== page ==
Open Classroom pop-up thank-you card

Every Fall, I follow along as Derek Bruff @derekbruff tweets out inspiring stories from the open classroom event his Center for Teaching runs at Vanderbilt. Course instructors from across campus volunteer to open their classrooms and welcome their peers to come observe. While we may have 25, 60, 300, or more students in our classrooms, it’s rare to have a colleague, and open classroom events provide an opportunity for all the educators in the room – the ones at the front and the ones at the back – to share some formative feedback.

We hosted our first Open Classroom Week at UBC Okanagan October 1-5, 2018. Twelve course instructors from across the campus, across disciplines, and from 1st-year to 4th-year invited their peers into their classrooms.

Opening your classroom to your colleagues takes courage and confidence and demonstrates educational leadership. So, I wanted to thank those twelve course instructors. Sure, I could send SW-S, RT, RP, WSM, CL, RF, GD, TE, TF, NL, CS, and AK a letter (or a letter to their Department Heads) on Centre letterhead, formally thanking them for participating in the event. But I wanted something they could put on the shelf in their office so remind them, and any visitors, that they did something valuable. Combine that with my obsessi–, er, interest in pop-up cards and you get this:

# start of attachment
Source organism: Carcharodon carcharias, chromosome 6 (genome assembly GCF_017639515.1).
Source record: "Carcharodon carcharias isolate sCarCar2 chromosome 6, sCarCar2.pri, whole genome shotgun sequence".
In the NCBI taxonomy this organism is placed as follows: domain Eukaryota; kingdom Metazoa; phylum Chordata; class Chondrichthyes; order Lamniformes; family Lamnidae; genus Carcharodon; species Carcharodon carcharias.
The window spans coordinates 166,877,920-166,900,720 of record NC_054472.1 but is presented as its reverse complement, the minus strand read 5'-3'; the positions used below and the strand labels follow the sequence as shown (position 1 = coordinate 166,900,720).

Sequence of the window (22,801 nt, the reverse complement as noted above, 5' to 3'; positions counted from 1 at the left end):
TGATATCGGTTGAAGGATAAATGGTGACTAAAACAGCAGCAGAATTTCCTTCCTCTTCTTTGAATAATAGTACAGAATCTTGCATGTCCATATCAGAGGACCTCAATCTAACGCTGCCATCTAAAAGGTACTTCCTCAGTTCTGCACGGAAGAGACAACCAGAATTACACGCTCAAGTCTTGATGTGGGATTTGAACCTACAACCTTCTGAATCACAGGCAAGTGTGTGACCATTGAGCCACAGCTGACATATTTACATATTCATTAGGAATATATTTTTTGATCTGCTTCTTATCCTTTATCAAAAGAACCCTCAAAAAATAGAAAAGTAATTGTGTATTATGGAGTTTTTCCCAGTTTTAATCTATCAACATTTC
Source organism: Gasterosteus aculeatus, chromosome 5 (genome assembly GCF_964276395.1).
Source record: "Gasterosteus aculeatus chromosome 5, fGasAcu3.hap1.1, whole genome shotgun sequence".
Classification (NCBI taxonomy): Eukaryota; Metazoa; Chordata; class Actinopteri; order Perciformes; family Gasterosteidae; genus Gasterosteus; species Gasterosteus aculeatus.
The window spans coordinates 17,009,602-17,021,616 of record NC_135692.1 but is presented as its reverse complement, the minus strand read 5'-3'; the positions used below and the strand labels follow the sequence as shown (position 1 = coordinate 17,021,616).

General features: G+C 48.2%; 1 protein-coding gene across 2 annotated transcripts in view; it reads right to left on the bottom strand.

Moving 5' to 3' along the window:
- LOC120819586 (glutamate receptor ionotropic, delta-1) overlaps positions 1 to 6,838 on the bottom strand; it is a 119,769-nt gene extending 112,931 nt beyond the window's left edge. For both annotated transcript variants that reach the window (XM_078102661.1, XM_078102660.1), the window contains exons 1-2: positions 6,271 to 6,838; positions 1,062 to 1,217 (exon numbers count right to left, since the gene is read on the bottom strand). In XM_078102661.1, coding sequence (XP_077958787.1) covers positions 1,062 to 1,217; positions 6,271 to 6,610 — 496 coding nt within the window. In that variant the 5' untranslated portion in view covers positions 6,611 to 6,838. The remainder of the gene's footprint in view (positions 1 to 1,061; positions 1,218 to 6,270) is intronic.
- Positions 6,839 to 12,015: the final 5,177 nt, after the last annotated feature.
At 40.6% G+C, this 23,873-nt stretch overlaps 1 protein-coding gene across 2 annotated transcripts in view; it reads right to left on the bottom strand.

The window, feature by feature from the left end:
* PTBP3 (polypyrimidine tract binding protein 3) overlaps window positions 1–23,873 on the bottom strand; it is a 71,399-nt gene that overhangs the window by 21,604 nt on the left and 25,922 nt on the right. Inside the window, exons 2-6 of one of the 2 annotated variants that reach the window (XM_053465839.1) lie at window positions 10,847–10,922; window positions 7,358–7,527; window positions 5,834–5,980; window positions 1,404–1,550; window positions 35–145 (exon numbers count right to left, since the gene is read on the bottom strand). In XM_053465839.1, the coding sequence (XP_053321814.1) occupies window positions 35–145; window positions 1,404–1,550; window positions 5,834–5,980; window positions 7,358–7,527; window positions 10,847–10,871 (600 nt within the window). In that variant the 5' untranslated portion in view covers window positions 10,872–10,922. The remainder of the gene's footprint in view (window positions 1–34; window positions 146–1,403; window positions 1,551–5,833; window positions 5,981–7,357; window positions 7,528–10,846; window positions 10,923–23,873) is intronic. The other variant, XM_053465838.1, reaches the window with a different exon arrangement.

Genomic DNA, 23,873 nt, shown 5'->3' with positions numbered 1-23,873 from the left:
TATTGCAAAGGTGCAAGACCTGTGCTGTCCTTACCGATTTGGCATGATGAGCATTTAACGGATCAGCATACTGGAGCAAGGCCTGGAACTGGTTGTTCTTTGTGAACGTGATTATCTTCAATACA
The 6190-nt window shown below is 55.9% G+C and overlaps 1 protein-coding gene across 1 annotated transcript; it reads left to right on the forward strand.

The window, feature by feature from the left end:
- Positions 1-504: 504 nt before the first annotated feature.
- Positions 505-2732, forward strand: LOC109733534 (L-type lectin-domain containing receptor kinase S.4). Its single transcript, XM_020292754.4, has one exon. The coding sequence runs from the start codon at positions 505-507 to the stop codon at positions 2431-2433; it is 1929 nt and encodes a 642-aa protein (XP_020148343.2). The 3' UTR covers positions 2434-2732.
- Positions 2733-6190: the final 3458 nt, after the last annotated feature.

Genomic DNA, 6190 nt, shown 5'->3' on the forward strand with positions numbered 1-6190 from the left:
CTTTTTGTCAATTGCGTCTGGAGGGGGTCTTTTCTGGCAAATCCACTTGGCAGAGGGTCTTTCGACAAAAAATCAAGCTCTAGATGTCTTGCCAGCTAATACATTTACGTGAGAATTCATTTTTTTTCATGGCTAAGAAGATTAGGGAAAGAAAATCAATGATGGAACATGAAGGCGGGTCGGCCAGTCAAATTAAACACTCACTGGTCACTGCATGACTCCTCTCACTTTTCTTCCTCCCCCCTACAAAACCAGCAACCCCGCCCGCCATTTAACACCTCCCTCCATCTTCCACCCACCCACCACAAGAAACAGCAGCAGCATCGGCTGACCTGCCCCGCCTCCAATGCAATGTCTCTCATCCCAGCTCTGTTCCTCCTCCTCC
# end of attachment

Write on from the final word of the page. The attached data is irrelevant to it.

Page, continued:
The pop-up thank-you card I made for the UBC Okanagan course instructors who opened their classrooms and welcomed their peers and colleagues to come and observe. A template and instructions available below so you can make your own.
The pop-up thank-you card I made for the UBC Okanagan course instructors who opened their classrooms and welcomed their peers and colleagues to come and observe. A template and instructions available below so you can make your own. (Photo: Peter Newbury CC-BY)

Do it yourself

Want to make one for your Center? Here’s the PPT file I used to create the card, plus a set of directions for editing the text, printing the card, and making it. I think the instructions are clear but by the time I wrote them, I’d already made 5 prototypes and then the dozen cards I gave to my UBC Okanagan colleagues so I could pretty well do it in my sleep. If you get stuck, feel free to tweet me at @polarisdotca. And then send me a picture of your finished card (and permission to share it)!

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